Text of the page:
It is clear therefore to our minds that, under the act of 1873, a corporation can only be organized for carrying on an exclusively manufacturing or mechanical business, which, of course, includes anything that is properly incidental to or necessarily connected with such business. A corporation organized to carry on manufacturing and also some other lawful, but independent, business, belongs to the class authorized by title 2, c. 34 (sections 109-119).

With this construction of the law in mind, it is not difficult, on examination of respondent’s articles of association, to determine to what class it belongs. One of the declared objects of its formation is to purchase the capital stock and evidences of indebtedness of the car company, a business in no way incident to or properly connected with that of manufacturing. The contention of counsel to the contrary cannot be seriously entertained for a moment. If a manufacturing corporation desires to buy the plant of another corporation formerly engaged in the same business, that is legitimate, and if, in order to get it, it becomes necessary to buy with it some other property, not needed for nor connected with the manufacturing business, this also would be permissible, if done as incidental to the main purpose of securing the plant; but no such reason or excuse existed for buying the stock and indebtedness of the car company. Indeed, it would be difficult to imagine anything more foreign to or inconsistent with a legitimate manufacturing business than for a corporation to invest all its capital in the stock and indebtedness of another and insolvent corporation. Under title 2, a corporation can be organized to carry on any lawful business, and, if parties desire to deal in such speculative property, they can do so under that title, but not under the act of 1873, even by connecting it with manufacturing. Our conclusion therefore is that respondent is a corporation of the class authorized by title 2. That is what the corporators themselves have characterized it by their statement of the objects of its formation.

In the latter case, after restating the rule that the face of the articles of association was the sole criterion as to the purpose for which the corporation was formed, the court said (90 Minn. 148):

Now, taking the articles in question by the four corners, and reading them in the light of the rule we have stated, without resorting to technicalities, does it fairly appear therefrom that the corporation was organized for the exclusive purpose of engaging in manufacturing and business incidental thereto and reasonably necessary for carrying into effect such purpose? We answer the question in the negative. There are two general purposes for which the corporation was organized, as declared by the articles -- one, the purchase of the capital stock, evidence of indebtedness, and assets of an existing corporation, and the other, the manufacture and sale of all articles, implements, and machinery made of wood and iron, or either of them, and the manufacture of the materials therein used. The first purpose does not appear to be a necessary incident to the second one. On the contrary, the corporation was authorized to buy and sell the stock, choses in action, and assets of the Northwestern Manufacturing & Car Company mentioned in the articles, without ever engaging in the business of manufacturing. The first purpose appears to be independent of the second one, for the power to buy necessarily includes the incidental power to use, collect, deal with, or sell the stock and assets of the then-existing corporation. Nor does it fairly appear, expressly or by necessary implication, from the language of these articles, that such stock and assets were to be purchased only as a necessary incident to the declared purpose of manufacturing all articles which are made of wood or iron, or either of them.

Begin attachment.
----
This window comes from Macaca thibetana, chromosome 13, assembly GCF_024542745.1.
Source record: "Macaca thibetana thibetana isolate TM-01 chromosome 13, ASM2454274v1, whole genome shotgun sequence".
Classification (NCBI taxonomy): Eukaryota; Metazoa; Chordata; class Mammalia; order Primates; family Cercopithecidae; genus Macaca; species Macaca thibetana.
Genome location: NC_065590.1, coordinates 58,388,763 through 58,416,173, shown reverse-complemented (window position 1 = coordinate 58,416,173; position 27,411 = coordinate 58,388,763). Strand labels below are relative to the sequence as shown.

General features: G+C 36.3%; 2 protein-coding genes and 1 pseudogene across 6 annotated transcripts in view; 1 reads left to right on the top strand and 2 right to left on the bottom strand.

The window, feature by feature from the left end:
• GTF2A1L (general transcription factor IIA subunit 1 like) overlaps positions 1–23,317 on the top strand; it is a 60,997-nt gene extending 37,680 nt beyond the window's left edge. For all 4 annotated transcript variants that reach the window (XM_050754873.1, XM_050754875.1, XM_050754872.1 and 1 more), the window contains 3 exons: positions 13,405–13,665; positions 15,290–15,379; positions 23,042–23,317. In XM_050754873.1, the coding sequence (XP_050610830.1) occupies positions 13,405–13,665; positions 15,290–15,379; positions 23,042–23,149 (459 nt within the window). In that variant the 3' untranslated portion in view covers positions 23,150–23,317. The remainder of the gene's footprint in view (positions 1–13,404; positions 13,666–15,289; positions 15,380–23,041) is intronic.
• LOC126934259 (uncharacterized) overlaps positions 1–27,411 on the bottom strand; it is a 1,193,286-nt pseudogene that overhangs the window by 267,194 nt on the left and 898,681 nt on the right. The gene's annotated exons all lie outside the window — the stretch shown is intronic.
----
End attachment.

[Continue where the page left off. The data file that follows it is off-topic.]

Accepting this construction given by the Supreme Court of Minnesota to the articles of association, by which alone the incorporators under those articles can be taken out of the exemption accorded by the Constitution of Minnesota, it follows that the thresher company was organized to embark in the purely speculative business of buying and selling the stock and assets of an existing and insolvent corporation, with power, but without the obligation, to engage, as an independent enterprise, in a manufacturing business.

Now, the limitations upon the powers of national banks were clearly pointed out in California National Bank v. Kennedy, 167 U.S. 362, where it was said (p. 366):

It is settled that the United States statutes relative to national banks constitute the measure of the authority of such corporations, and that they cannot rightfully exercise any powers except those expressly granted or which are incidental to carrying on the business for which they are established. Logan County Bank v. Townsend, 139 U.S. 67, 73. No express power to acquire the stock of another corporation is conferred upon a national bank, but it has been held that, as incidental to the power to loan money on personal security, a bank may, in the usual course of doing such business, accept stock of another corporation as collateral, and by the enforcement of its rights as pledgee it may become the owner of the collateral, and be subject to liability as other stockholders. National Bank v. Case, 99 U.S. 628. So also, a national bank may be conceded to possess the incidental power of accepting, in good faith stock of another corporation as security for a previous indebtedness. It is clear, however, that a national bank does not possess the power to deal in stocks. The prohibition is implied from the failure to grant the power. First National Bank v. National Exchange Bank, 92 U.S. 128.